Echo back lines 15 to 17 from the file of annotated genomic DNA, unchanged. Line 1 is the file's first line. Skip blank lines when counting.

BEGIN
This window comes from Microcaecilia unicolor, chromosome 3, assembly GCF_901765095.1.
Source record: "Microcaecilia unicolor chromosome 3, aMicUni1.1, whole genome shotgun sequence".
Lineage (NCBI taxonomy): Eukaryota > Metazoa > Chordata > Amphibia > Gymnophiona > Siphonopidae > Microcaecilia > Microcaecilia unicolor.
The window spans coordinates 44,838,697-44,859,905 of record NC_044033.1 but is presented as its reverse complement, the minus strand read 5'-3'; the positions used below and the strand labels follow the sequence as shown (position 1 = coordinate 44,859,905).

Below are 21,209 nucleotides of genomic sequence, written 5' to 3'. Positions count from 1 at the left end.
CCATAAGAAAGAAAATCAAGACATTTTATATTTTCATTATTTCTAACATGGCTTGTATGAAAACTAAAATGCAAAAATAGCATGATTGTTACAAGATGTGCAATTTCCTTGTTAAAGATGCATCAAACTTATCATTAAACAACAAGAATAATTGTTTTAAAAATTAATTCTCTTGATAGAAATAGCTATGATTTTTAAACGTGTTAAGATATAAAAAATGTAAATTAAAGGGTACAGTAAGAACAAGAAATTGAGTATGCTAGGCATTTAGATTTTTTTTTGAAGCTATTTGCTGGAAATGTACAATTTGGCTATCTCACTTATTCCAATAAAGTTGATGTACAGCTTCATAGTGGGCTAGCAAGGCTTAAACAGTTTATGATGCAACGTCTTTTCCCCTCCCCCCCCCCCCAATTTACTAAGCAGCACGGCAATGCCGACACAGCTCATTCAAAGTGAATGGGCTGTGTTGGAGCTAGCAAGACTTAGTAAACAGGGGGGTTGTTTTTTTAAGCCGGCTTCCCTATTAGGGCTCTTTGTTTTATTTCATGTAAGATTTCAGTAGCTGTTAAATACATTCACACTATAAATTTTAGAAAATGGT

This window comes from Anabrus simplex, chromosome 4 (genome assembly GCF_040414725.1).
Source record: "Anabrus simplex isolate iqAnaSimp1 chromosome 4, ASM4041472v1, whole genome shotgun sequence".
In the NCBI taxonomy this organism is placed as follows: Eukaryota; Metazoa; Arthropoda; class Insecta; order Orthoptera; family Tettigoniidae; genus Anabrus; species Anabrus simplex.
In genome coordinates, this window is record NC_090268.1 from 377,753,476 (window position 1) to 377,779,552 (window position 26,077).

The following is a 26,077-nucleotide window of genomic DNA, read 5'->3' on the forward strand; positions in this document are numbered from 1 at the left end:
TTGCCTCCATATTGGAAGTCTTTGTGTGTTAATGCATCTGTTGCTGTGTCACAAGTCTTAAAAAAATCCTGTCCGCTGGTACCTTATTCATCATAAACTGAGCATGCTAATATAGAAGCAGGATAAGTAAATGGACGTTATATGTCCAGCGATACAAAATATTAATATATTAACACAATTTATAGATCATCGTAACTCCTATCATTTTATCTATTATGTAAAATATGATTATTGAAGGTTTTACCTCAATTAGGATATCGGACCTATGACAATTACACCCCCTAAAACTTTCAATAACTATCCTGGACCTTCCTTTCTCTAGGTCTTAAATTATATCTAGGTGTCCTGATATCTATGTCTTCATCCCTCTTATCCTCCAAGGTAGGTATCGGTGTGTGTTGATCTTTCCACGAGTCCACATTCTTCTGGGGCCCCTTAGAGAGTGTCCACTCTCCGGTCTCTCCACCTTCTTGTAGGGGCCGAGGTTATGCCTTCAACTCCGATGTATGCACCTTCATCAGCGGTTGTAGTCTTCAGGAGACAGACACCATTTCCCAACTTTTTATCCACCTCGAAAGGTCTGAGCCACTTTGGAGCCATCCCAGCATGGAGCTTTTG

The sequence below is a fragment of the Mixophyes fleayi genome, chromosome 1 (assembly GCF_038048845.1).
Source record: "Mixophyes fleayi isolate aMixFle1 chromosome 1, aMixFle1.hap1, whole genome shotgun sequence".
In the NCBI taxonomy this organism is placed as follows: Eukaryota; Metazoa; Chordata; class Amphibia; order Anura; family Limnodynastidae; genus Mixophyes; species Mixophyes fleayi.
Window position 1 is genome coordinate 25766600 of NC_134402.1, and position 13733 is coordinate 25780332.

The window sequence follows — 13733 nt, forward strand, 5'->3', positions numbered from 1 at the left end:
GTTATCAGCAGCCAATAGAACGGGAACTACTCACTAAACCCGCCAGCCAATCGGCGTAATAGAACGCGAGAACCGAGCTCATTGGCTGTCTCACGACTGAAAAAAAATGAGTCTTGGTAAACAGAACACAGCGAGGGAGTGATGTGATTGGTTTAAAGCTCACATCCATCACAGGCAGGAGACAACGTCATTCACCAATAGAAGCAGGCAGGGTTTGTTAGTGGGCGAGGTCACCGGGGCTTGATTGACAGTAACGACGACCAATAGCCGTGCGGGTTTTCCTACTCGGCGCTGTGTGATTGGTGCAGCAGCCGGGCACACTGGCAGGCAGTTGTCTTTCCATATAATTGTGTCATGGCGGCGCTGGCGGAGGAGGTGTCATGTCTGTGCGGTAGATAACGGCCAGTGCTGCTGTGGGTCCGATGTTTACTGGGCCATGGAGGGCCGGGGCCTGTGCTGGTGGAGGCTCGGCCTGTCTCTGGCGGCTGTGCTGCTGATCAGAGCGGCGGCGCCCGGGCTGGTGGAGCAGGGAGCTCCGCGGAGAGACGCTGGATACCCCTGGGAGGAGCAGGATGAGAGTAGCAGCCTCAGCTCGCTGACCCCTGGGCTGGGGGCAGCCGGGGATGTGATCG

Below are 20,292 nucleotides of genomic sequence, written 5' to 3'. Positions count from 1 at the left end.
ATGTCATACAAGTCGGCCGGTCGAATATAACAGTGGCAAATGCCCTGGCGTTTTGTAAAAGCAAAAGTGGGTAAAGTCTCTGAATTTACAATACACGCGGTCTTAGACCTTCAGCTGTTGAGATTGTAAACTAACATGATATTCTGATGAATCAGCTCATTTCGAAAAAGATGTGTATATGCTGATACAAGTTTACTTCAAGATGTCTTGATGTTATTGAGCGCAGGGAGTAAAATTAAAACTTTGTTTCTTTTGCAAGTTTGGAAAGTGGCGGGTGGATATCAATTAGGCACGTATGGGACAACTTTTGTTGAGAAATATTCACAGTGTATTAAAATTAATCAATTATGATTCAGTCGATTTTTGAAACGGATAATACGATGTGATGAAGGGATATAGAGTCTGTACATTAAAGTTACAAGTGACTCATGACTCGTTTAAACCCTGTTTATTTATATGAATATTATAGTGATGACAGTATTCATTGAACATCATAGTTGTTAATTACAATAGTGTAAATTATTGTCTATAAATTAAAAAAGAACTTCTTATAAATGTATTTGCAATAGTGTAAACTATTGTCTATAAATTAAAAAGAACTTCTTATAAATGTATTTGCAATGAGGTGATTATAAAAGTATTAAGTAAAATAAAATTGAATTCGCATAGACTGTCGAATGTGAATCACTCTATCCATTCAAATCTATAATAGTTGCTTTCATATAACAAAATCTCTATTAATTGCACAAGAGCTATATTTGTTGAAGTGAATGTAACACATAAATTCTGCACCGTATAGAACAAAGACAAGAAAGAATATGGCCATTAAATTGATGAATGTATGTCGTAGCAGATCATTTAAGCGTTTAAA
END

In the NCBI taxonomy this organism is placed as follows: Eukaryota; Metazoa; Chordata; class Amphibia; order Anura; family Limnodynastidae; genus Mixophyes; species Mixophyes fleayi.
Window position 1 is genome coordinate 25766600 of NC_134402.1, and position 13733 is coordinate 25780332.

The window sequence follows — 13733 nt, forward strand, 5'->3', positions numbered from 1 at the left end: